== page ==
I've always said the most powerful status on Facebook is the relationship status.
People are obsessed with when their friends change their status from "Single" to "In a Relationship" and cheer you on when you hit the digital jackpot and announce that you're "Engaged" or "Married."
Since our fascination with the Facebook relationship status will never wane, I was thrilled to see that Facebook just announced a new tool that will help ease the digital pain during a breakup. You no longer have to cut the cord and unfriend or block your ex when it's time to split up. After all, some people just have a bump on the road and get back together again, so why obliterate your ex completely, especially if it's just temporary?
According to Facebook, these new Facebook tools allow you to see less of your former flame, by preventing his or her status updates and posts to appear in your feed and help you easily untag yourself from photos of the two of you together.
We are testing tools to help people manage how they interact with their former partners on Facebook after a relationship has ended. When people change their relationship status to indicate they are no longer in a relationship, they will be prompted to try these tools.
I think these are terrific features, as I know many people instantly block their ex, without the ex even knowing so, and then back-peddle and send a new friend request, out of embarrassment, once they've kissed and made up.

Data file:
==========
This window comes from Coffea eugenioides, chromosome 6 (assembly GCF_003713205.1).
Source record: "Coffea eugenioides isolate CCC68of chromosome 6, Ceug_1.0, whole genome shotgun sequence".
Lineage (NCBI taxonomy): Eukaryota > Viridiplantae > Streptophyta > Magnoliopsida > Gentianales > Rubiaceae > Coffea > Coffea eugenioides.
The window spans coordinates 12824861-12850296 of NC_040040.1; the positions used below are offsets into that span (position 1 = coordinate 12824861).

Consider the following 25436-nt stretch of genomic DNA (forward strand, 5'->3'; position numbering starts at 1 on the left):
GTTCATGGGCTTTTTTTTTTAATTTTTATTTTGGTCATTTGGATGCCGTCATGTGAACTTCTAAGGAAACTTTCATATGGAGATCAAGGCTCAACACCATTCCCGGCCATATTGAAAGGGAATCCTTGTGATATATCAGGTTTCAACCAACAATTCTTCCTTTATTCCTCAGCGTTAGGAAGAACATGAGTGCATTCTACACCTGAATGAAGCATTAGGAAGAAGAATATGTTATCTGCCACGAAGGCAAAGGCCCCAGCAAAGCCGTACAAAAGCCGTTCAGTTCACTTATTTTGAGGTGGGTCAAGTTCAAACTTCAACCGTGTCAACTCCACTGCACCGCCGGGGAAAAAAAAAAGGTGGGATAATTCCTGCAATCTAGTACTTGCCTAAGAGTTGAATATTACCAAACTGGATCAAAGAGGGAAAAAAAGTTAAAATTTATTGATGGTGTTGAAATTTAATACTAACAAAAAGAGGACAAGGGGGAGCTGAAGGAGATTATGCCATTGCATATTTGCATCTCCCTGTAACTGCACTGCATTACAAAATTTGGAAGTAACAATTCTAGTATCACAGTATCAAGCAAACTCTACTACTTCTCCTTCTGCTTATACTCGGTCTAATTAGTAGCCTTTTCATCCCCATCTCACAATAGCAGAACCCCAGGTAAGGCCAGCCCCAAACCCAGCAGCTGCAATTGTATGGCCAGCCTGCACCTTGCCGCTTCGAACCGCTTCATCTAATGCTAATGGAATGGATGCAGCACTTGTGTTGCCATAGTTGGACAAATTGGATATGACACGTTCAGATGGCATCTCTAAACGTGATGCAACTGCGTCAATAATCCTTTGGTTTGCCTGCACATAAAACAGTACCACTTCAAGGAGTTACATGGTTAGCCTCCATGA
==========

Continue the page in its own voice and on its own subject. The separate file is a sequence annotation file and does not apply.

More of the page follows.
The thing is, do we really need to see what our ex is doing, especially if they are in the arms of another man or woman? How can one move on if they don't digitally detox from their ex on Facebook?
This interim feature is one that I highly recommend and it's started to roll out on the mobile app. Sure you might hate your ex right away, but if they were important in your life, at some point you and your ex might be able to be friends if both of you have happily moved on with others.
Should You Be Friends with an Ex on Facebook?
I don't believe in being friends with an ex on Facebook, at least not right away. When a former boyfriend blocked me and unfriended me when we went our separate ways, I thought it was quick and cruel. I did understand that he was trying to heal and that seeing photos of me and us together prevented him from moving on. I actually didn't really want to see details of his dating life either. We had the talk about what to do on Facebook and mutually decided it was the best way to go. Then one day, he went onto his Facebook page and untagged himself from every photo we had appeared in together and deleted every photo, including group photos. The process took him hours to complete.
Had this Facebook breakup feature been in place, it would have saved him and many others the long arduous and painful task of removing the past on the world's largest social network.
Still, for someone with a failed relationship, when they post that they're no longer in a relationship on Facebook, their friends instantly jump in and want to know why. They'll get a bunch of digital sympathy, but when you're in pain, it can sting both online and offline.
My question to you is, would you use Facebook's breakup tools or just let the digital chips land where they may?
Julie Spira is America's Top Online Dating Expert and Digital Matchmaker. She's the creator of FacebookLoveStories.com and helps singles find love on the Internet with her Irresistible Profiles programs and Online Dating BootCamps. For dating advice, follow @JulieSpira on Twitter and sign up for the free Weekly Flirt newsletter.
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